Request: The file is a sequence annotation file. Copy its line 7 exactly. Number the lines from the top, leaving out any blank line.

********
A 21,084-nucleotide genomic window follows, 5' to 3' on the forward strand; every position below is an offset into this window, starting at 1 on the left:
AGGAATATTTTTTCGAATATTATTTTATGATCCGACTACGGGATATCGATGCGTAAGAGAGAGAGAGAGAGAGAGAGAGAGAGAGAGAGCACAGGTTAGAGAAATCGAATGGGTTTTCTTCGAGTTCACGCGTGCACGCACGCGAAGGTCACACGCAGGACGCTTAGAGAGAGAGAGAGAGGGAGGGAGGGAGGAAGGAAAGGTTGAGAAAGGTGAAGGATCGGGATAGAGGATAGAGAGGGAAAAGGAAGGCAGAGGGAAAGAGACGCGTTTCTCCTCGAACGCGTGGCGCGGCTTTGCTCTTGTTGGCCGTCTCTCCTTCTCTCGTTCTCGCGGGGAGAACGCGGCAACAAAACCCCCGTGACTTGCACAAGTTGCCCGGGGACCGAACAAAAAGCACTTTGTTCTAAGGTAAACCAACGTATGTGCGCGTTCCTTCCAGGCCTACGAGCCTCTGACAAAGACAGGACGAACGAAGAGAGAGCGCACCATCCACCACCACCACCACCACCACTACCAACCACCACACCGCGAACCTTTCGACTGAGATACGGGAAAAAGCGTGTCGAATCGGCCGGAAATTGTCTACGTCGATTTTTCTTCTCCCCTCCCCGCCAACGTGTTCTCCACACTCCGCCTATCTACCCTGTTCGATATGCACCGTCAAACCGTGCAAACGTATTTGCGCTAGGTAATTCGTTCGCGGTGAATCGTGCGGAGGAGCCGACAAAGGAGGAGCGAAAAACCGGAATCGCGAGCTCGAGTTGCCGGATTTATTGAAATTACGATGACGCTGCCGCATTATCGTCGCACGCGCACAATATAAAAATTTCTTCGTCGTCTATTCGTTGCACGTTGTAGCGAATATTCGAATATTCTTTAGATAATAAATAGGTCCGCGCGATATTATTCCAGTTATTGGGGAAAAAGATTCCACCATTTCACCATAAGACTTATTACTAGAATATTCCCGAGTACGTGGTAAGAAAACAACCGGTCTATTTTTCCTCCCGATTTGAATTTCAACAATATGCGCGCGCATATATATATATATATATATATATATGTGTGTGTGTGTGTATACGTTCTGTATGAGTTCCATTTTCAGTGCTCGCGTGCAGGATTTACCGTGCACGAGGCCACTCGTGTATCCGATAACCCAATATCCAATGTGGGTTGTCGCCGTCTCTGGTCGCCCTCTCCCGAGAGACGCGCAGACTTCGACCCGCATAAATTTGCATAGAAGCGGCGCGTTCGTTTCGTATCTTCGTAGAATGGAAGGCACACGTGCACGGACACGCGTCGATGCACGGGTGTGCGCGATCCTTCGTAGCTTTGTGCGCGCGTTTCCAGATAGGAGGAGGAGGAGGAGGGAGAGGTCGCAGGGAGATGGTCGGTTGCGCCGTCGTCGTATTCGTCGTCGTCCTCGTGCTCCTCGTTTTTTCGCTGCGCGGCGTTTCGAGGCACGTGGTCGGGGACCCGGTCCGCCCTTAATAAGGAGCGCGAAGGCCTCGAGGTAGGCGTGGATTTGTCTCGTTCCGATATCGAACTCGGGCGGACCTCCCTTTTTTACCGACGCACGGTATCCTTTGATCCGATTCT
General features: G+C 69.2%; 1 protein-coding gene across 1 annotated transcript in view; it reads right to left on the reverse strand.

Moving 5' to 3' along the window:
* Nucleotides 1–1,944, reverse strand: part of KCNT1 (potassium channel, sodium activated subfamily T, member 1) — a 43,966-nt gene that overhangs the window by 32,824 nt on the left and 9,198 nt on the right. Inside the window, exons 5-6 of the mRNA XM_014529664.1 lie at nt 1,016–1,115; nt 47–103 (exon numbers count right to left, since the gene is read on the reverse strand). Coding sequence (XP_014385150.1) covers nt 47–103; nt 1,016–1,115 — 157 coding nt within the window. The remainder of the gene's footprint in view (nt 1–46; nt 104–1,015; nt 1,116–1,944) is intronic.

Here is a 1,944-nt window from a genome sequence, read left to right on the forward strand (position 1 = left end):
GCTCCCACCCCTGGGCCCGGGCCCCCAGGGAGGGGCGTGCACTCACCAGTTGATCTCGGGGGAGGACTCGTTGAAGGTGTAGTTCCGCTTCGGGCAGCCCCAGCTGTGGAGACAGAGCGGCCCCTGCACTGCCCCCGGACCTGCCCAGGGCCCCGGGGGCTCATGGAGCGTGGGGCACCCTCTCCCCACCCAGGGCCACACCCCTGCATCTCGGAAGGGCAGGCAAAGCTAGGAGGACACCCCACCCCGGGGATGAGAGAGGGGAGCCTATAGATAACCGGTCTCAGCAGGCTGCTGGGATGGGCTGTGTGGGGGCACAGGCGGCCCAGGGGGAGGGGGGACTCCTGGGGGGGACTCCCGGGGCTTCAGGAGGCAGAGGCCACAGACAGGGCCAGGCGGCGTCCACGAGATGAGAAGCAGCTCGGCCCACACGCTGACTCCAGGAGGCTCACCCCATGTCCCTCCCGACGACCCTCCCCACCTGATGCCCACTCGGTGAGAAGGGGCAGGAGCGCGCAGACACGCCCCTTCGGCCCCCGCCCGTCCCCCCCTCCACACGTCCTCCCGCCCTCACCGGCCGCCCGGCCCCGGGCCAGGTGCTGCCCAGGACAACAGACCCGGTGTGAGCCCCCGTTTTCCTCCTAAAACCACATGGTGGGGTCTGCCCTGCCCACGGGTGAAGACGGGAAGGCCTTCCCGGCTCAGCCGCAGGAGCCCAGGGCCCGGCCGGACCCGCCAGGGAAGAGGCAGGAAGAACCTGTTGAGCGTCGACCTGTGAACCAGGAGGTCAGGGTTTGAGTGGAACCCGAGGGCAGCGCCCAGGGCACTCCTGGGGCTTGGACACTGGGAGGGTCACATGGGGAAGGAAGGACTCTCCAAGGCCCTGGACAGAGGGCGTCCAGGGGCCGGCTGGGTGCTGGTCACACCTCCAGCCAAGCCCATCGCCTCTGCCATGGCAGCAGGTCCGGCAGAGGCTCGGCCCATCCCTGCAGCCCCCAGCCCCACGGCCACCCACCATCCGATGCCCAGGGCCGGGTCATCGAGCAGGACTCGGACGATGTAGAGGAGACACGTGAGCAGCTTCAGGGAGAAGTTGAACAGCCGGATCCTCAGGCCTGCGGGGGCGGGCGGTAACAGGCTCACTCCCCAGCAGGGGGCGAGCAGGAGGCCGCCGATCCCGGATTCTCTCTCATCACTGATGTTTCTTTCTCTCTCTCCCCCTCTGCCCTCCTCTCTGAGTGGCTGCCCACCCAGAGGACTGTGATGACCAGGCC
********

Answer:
GCTCCCACCCCTGGGCCCGGGCCCCCAGGGAGGGGCGTGCACTCACCAGTTGATCTCGGGGGAGGACTCGTTGAAGGTGTAGTTCCGCTTCGGGCAGCCCCAGCTGTGGAGACAGAGCGGCCCCTGCACTGCCCCCGGACCTGCCCAGGGCCCCGGGGGCTCATGGAGCGTGGGGCACCCTCTCCCCACCCAGGGCCACACCCCTGCATCTCGGAAGGGCAGGCAAAGCTAGGAGGACACCCCACCCCGGGGATGAGAGAGGGGAGCCTATAGATAACCGGTCTCAGCAGGCTGCTGGGATGGGCTGTGTGGGGGCACAGGCGGCCCAGGGGGAGGGGGGACTCCTGGGGGGGACTCCCGGGGCTTCAGGAGGCAGAGGCCACAGACAGGGCCAGGCGGCGTCCACGAGATGAGAAGCAGCTCGGCCCACACGCTGACTCCAGGAGGCTCACCCCATGTCCCTCCCGACGACCCTCCCCACCTGATGCCCACTCGGTGAGAAGGGGCAGGAGCGCGCAGACACGCCCCTTCGGCCCCCGCCCGTCCCCCCCTCCACACGTCCTCCCGCCCTCACCGGCCGCCCGGCCCCGGGCCAGGTGCTGCCCAGGACAACAGACCCGGTGTGAGCCCCCGTTTTCCTCCTAAAACCACATGGTGGGGTCTGCCCTGCCCACGGGTGAAGACGGGAAGGCCTTCCCGGCTCAGCCGCAGGAGCCCAGGGCCCGGCCGGACCCGCCAGGGAAGAGGCAGGAAGAACCTGTTGAGCGTCGACCTGTGAACCAGGAGGTCAGGGTTTGAGTGGAACCCGAGGGCAGCGCCCAGGGCACTCCTGGGGCTTGGACACTGGGAGGGTCACATGGGGAAGGAAGGACTCTCCAAGGCCCTGGACAGAGGGCGTCCAGGGGCCGGCTGGGTGCTGGTCACACCTCCAGCCAAGCCCATCGCCTCTGCCATGGCAGCAGGTCCGGCAGAGGCTCGGCCCATCCCTGCAGCCCCCAGCCCCACGGCCACCCACCATCCGATGCCCAGGGCCGGGTCATCGAGCAGGACTCGGACGATGTAGAGGAGACACGTGAGCAGCTTCAGGGAGAAGTTGAACAGCCGGATCCTCAGGCCTGCGGGGGCGGGCGGTAACAGGCTCACTCCCCAGCAGGGGGCGAGCAGGAGGCCGCCGATCCCGGATTCTCTCTCATCACTGATGTTTCTTTCTCTCTCTCCCCCTCTGCCCTCCTCTCTGAGTGGCTGCCCACCCAGAGGACTGTGATGACCAGGCC